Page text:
The term macromolecular assembly (MA) refers to massive chemical structures such as viruses and non-biologic nanoparticles, cellular organelles and membranes and ribosomes, etc. that are complex mixtures of polypeptide, polynucleotide, polysaccharide or other polymeric macromolecules. They are generally of more than one of these types, and the mixtures are defined spatially (i.e., with regard to their chemical shape), and with regard to their underlying chemical composition and structure. Macromolecules are found in living and nonliving things, and are composed of many hundreds or thousands of atoms held together by covalent bonds; they are often characterized by repeating units (i.e., they are polymers). Assemblies of these can likewise be biologic or non-biologic, though the MA term is more commonly applied in biology, and the term supramolecular assembly is more often applied in non-biologic contexts (e.g., in supramolecular chemistry and nanotechnology). MAs of macromolecules are held in their defined forms by non-covalent intermolecular interactions (rather than covalent bonds), and can be in either non-repeating structures (e.g., as in the ribosome (image) and cell membrane architectures), or in repeating linear, circular, spiral, or other patterns (e.g., as in actin filaments and the flagellar motor, image). The process by which MAs are formed has been termed molecular self-assembly, a term especially applied in non-biologic contexts. A wide variety of physical/biophysical, chemical/biochemical, and computational methods exist for the study of MA; given the scale (molecular dimensions) of MAs, efforts to elaborate their composition and structure and discern mechanisms underlying their functions are at the forefront of modern structure science.
The complexes of macromolecules that are referred to as MAs occur ubiquitously in nature, where they are involved in the construction of viruses and all living cells. In addition, they play fundamental roles in all basic life processes (protein translation, cell division, vesicle trafficking, intra- and inter-cellular exchange of material between compartments, etc.). In each of these roles, complex mixtures of become organized in specific structural and spatial ways. While the individual macromolecules are held together by a combination of covalent bonds and intramolecular non-covalent forces (i.e., associations between parts within each molecule, via charge-charge interactions, van der Waals forces, and dipole-dipole interactions such as hydrogen bonds), by definition MAs themselves are held together solely via the noncovalent forces, except now exerted between molecules (i.e., intermolecular interactions).
MA scales and examples
The images above give an indication of the compositions and scale (dimensions) associated with MAs, though these just begin to touch on the complexity of the structures; in principle, each living cell is composed of MAs, but is itself an MA as well. In the examples and other such complexes and assemblies, MAs are each often millions of daltons in molecular weight (megadaltons, i.e., millions of times the weight of a single, simple atom), though still having measurable component ratios (stoichiometries) at some level of precision. As alluded to in the image legends, when properly prepared, MAs or component subcomplexes of MAs can often be crystallized for study by protein crystallography and related methods, or studied by other physical methods (e.g., spectroscopy, microscopy).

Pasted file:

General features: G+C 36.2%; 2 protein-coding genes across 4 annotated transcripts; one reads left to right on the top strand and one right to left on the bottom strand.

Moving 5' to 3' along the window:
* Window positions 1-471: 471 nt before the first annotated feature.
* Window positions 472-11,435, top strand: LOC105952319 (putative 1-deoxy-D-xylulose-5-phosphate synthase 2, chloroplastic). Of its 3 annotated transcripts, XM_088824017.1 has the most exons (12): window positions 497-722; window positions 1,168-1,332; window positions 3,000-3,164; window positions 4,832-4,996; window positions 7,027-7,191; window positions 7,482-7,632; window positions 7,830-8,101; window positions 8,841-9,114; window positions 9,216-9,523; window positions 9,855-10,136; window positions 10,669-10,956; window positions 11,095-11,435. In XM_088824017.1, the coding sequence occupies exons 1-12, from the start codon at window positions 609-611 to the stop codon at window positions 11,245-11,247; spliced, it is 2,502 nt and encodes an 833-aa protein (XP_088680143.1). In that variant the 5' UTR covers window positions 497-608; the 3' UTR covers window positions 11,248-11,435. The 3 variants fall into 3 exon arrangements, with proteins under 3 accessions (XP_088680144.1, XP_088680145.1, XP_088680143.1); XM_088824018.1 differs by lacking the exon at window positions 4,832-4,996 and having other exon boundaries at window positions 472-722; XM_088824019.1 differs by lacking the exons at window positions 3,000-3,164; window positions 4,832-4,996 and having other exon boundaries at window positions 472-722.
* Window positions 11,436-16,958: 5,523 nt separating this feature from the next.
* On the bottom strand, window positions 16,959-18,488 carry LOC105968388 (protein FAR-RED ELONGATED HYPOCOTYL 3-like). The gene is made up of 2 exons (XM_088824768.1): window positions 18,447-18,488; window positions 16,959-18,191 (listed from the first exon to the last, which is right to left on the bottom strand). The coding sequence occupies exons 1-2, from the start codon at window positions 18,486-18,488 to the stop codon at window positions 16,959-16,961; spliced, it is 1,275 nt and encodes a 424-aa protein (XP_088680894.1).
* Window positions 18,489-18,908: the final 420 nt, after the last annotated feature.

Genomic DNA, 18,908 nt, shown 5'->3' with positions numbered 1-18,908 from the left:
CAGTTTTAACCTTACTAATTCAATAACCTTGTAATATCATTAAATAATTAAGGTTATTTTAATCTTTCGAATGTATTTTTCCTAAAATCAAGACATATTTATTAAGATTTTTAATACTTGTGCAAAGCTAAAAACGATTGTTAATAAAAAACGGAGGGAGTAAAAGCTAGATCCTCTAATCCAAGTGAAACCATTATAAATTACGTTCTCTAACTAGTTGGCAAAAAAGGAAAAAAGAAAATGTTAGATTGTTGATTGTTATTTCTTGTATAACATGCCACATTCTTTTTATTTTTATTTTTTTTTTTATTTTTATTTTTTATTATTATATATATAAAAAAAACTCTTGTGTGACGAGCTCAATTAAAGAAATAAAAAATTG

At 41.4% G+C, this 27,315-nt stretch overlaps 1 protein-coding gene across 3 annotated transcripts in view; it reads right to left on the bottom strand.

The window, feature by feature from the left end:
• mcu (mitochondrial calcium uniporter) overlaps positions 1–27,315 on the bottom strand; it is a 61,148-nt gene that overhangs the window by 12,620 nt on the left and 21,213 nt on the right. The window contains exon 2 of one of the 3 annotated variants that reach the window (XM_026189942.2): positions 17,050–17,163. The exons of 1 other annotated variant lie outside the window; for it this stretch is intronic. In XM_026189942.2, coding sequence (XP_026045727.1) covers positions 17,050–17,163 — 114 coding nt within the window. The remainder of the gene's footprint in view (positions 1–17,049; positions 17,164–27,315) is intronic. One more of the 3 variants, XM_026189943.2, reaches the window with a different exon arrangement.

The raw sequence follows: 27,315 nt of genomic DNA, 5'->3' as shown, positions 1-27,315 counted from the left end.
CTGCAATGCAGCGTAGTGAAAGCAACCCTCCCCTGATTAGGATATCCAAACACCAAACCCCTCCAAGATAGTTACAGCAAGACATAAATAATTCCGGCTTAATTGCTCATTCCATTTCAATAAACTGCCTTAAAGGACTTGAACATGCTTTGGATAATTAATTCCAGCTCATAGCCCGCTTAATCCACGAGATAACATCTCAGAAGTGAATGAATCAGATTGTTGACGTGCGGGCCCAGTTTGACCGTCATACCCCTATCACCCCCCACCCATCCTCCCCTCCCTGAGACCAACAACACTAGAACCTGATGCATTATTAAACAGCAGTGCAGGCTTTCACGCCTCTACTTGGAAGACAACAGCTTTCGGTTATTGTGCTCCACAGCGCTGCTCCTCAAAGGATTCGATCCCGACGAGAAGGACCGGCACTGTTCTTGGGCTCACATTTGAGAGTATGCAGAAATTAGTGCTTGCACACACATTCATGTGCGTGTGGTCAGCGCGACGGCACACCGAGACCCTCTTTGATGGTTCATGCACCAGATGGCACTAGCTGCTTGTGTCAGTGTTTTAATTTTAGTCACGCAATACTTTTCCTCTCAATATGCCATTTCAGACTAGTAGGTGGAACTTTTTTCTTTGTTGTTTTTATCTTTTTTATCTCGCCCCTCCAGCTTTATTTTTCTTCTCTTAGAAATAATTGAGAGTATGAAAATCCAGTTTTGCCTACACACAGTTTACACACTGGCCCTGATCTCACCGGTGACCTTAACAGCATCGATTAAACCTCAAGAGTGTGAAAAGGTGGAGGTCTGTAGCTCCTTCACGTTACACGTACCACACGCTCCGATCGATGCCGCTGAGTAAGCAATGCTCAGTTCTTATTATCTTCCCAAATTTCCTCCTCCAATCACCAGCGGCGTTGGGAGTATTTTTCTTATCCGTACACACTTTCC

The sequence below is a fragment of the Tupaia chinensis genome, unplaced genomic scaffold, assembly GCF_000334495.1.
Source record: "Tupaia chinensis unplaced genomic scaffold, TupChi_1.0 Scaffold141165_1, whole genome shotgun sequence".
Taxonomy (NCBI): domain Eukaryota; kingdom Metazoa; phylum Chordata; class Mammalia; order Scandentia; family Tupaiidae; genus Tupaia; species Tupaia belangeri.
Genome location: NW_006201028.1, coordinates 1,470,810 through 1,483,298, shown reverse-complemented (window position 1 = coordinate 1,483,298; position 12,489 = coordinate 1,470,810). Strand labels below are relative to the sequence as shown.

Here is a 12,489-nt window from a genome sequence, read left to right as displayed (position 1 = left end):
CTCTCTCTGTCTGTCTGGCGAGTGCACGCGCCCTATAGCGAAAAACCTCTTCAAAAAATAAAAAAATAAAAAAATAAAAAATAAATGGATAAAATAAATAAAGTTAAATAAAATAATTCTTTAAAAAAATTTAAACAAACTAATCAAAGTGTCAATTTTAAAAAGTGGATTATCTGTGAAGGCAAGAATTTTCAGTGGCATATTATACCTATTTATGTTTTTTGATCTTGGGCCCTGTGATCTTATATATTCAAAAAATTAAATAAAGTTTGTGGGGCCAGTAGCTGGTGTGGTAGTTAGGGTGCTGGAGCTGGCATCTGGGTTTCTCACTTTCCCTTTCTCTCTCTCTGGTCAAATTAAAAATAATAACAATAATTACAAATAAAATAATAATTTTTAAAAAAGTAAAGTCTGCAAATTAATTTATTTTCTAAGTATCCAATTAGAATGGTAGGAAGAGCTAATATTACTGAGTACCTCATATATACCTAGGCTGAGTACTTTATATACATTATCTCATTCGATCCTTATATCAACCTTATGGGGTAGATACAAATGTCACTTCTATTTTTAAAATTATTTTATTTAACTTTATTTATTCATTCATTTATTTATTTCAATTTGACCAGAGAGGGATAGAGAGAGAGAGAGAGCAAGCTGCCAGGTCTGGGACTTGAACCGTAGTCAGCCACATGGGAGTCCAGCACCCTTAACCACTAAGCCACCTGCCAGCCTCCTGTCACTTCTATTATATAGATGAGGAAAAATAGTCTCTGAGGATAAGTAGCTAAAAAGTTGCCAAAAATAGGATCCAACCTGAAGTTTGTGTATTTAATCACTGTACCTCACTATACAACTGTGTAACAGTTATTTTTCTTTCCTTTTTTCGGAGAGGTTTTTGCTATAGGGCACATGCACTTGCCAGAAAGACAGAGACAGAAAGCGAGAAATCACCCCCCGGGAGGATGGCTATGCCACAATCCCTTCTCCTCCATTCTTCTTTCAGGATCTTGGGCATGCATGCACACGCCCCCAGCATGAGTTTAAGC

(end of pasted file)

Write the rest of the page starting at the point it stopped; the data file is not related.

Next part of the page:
Virus structures were among the first studied MAs; other biologic examples include ribosomes (partial image above), proteasomes, and translation complexes (with protein and nucleic acid components), procaryotic and eukaryotic transcription complexes, and nuclear and other biological pores that allow material passage between cells and cellular compartments. Biomembranes are also generally considered MAs, though the requirement for structural and spatial definition is modified to accommodate the inherent molecular dynamics of membrane lipids, and of proteins within lipid bilayers.
Research into MAs
The study of MA structure and function is challenging, in particular because of their megadalton size, but also because of their complex compositions and varying dynamic natures. Most have had standard chemical and biochemical methods applied (methods of protein purification and centrifugation, chemical and electrochemical characterization, etc.). In addition, their methods of study include modern proteomic approaches, computational and atomic-resolution structural methods (e.g., X-ray crystallography), small-angle X-ray scattering (SAXS) and small-angle neutron scattering (SANS), force spectroscopy, and transmission electron microscopy and cryo-electron microscopy. Aaron Klug was recognized with the 1982 Nobel Prize in Chemistry for his work on structural elucidation using electron microscopy, in particular for protein-nucleic acid MAs including the tobacco mosaic virus (a structure containing a 6400 base ssRNA molecule and >2000 coat protein molecules). The crystallization and structure solution for the ribosome, MW ~ 2.5 MDa, an example of part of the protein synthetic 'machinery' of living cells, was object of the 2009 Nobel Prize in Chemistry awarded to Venkatraman Ramakrishnan, Thomas A. Steitz, and Ada E. Yonath.
Finally, biology is not the sole domain of MAs. The fields of supramolecular chemistry and nanotechnology each have areas that have developed to elaborate and extend the principles first demonstrated in biologic MAs. Of particular interest in these areas has been elaborating the fundamental processes of molecular machines, and extending known machine designs to new types and processes.
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